Sarai and Hagar (v. 1-16)
Abram's wife Sarai said that the lord had prevented her from having a child, so she gave her servant Hagar to her husband to take as a wife.
I love that Sarai says that God prevented her from getting pregnant. It actually reminds me of a scene from Sandman where Lucifer is complaining that everyone blames him for everything bad they do
Why do they blame me for all their little failings? They use my name as if I spent my entire days sitting on their shoulders, forcing them to commits acts they would otherwise find repulsive. "The devil made me do it." I have never made one of them do anything. Never. They live their own tiny lives. I do not live their lives for them.Anyway, this is a mentality that I unfortunately see still today, bad things can't just happen, there has to be some pulling strings to make it happen, whether it be God or the devil.
Oh yeah, and let's not gloss over the polygamy that just happened, according to this story. I was actually curious about the wording, what does "as a wife" mean?Perhaps it just means to have sex with her, but not actually for her to be his wife or something. I looked at some alternate translations, and this just seems to be incorrect, most of the translations say that Hagar would be his wife. I think it is safe to say we are talking about polygamy here.
Interesting, according to Guzik this is an arrangement where the child would be considered Sarai and Abram's, rather than Hagar and Abram. Perhaps wife isn't the right word, but we don't have an appropriate word for it. I'm not really sure what to make of it then.
So Hagar gets pregnant and she looks on Sarai with contempt. Sarai complains to Abram who tells Sarai that Hagar is her slave and Sarai could do as she wishes with Hagar. So Sarai treated her harshly and she fled.
This story is terrible. Sarai and Abram have trouble getting pregnant. Sarai blames God and then let's Abram marry and bang her servant to give him a son. When that actually happens she doesn't like Hagar's attitude and complains to Abram. He apparently doesn't care about his new wife and unborn child at all because he tells Sarai to do whatever she wants, and she winds up being so terrible that Hagar runs off. Who exactly is supposed to be the good guy here?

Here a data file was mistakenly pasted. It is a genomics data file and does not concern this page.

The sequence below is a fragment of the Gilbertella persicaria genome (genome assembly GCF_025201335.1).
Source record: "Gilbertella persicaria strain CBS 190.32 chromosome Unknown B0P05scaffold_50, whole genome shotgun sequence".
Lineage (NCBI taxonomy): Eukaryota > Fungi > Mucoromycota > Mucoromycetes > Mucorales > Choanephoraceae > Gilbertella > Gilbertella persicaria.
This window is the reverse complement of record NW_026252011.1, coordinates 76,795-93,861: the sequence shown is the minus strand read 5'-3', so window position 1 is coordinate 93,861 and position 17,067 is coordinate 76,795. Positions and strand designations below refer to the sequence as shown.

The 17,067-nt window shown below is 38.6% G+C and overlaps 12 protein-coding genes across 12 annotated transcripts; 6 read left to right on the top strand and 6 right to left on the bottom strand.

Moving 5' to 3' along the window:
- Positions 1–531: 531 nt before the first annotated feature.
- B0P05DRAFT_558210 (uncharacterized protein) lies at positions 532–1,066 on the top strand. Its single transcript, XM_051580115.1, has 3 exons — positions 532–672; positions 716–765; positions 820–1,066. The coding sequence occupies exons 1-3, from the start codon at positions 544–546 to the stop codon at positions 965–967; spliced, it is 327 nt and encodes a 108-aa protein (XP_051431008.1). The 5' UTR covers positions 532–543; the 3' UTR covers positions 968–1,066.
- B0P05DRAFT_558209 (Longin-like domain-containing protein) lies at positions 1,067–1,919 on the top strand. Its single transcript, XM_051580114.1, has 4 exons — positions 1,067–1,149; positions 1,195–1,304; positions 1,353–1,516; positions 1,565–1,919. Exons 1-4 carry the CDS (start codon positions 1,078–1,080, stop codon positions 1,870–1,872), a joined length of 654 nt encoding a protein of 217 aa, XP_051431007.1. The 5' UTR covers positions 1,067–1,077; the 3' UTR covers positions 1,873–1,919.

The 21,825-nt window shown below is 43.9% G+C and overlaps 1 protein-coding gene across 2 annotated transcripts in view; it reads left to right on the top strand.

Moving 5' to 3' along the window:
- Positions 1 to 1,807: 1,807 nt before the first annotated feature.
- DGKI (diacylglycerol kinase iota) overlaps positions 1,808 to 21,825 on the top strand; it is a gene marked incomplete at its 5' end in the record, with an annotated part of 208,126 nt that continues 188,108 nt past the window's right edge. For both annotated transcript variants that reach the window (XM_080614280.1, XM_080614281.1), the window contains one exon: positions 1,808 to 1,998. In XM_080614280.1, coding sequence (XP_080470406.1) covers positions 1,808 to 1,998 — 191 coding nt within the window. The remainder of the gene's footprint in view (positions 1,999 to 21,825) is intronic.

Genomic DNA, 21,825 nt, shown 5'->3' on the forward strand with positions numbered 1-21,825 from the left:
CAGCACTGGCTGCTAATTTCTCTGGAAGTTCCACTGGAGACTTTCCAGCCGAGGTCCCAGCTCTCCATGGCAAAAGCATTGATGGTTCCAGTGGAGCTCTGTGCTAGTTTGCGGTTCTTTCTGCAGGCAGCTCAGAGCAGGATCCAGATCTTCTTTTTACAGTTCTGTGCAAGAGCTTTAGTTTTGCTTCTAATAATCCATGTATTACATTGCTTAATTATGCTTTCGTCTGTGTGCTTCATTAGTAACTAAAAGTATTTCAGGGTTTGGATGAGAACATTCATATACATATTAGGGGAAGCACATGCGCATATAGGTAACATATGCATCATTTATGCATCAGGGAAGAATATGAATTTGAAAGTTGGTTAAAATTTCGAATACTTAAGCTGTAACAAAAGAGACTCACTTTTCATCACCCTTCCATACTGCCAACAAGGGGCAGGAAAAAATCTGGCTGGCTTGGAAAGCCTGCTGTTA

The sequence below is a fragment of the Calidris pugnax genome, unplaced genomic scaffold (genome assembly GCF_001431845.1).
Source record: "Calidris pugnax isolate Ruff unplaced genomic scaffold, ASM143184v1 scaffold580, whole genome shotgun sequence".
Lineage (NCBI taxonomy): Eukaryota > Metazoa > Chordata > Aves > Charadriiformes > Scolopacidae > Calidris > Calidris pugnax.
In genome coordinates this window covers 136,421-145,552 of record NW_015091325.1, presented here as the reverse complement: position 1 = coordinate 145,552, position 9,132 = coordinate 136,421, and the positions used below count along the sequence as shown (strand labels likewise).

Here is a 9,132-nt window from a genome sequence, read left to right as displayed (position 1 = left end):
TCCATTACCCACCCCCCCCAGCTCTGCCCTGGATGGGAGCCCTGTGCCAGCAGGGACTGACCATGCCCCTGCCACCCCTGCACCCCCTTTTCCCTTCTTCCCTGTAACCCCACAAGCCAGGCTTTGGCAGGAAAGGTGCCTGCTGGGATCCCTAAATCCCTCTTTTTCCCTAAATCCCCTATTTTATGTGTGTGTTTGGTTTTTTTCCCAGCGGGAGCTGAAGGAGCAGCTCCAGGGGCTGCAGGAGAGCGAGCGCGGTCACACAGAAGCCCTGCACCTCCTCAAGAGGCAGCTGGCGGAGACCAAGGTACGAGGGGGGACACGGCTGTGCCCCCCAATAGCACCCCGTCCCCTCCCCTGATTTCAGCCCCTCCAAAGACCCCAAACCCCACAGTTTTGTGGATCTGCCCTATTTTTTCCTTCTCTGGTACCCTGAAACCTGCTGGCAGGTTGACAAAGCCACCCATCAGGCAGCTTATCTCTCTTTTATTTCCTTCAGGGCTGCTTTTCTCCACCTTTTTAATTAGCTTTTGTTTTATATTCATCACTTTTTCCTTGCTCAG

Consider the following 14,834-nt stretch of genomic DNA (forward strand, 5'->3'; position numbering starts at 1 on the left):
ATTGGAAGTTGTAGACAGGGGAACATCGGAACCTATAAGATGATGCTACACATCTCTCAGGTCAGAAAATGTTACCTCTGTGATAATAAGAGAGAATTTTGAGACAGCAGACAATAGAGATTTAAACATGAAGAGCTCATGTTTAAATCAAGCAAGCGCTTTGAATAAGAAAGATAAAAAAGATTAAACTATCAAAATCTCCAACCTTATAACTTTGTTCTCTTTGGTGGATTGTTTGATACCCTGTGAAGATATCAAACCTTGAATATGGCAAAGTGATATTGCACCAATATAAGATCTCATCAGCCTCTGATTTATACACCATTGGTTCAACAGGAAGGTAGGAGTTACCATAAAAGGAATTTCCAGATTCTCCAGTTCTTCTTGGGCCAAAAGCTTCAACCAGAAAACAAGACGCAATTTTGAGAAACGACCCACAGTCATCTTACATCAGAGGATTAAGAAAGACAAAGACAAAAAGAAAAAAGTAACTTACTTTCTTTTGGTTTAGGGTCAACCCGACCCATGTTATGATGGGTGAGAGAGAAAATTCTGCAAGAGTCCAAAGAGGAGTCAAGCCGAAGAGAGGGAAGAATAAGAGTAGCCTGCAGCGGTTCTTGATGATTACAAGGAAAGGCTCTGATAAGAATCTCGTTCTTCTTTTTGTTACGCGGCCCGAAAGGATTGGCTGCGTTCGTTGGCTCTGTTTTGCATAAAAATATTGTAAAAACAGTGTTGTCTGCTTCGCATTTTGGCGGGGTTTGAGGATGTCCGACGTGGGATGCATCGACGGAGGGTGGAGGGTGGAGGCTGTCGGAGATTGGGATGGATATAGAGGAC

Abram was certainly in the flesh when he agreed to inseminate Hagar and not trusting in God’s ability to provide an heir through Sarai. But this wasn’t a matter of a sensual romance. According to the custom of the day, Hagar would actually sit on the lap of Sarai as Abram inseminated her, to show that the child would legally belong to Sarai, as Hagar was merely a substitute for Sarai.Whoa. One more quote from him.
Sarai blamed the whole situation on Abram, and for good cause. He should have acted as the spiritual leader and told his wife God was able to perform what He promised, and they didn’t need to try to “help God out” in the works of the flesh.I agree that Abram should have done that, but Sarai has to take some of the blame too, she initiated all of this.
While Hagar was away an angel of the lord met up with her and told her that she should go back and submit to Sarai. He also said that she should name the child Ishmael and that her descendants would be numerous and that Ishmael would be "a wild donkey of a man".
What does being a wild donkey of a man mean? Is it good?
From Guzik talking about the angel of the lord:
We can assume that this was God, in the Person of Jesus Christ, appearing to Abraham before His incarnation and birth at Bethlehem. We assume this because of God the Father it says, No one has seen God at any time. The only begotten Son, who is in the bosom of the Father, He has declared Him (John 1:18), and no man has ever seen God in the Person of the Father (1 Timothy 6:16). Therefore, if God appeared to someone in human appearance in the Old Testament (and no one has seen God the Father) it makes sense the appearance is of the eternal Son, the Second Person of the Trinity, before His incarnation in Bethlehem.They are so desperate to insert Jesus into the old testament they do it when it makes no sense. This wasn't even God appearing to them it was one of his angels, but even if it was God, saying it must have been Jesus is crazy
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Also, I can't help but note that God promised Abram's descendants a bunch of land, of which Ismael surely qualifies. But when Sarai has a son later he will also be promised that same land. I looked up the wikipedia page and confirmed my vague recollection that Ishmael plays a significant role is Islam. Is this shit the source of the fighting over the holy land? Not just that both sides think God promised them their land, but because, according to Christianity, God indeed promised both sides the land? That totally makes it worse.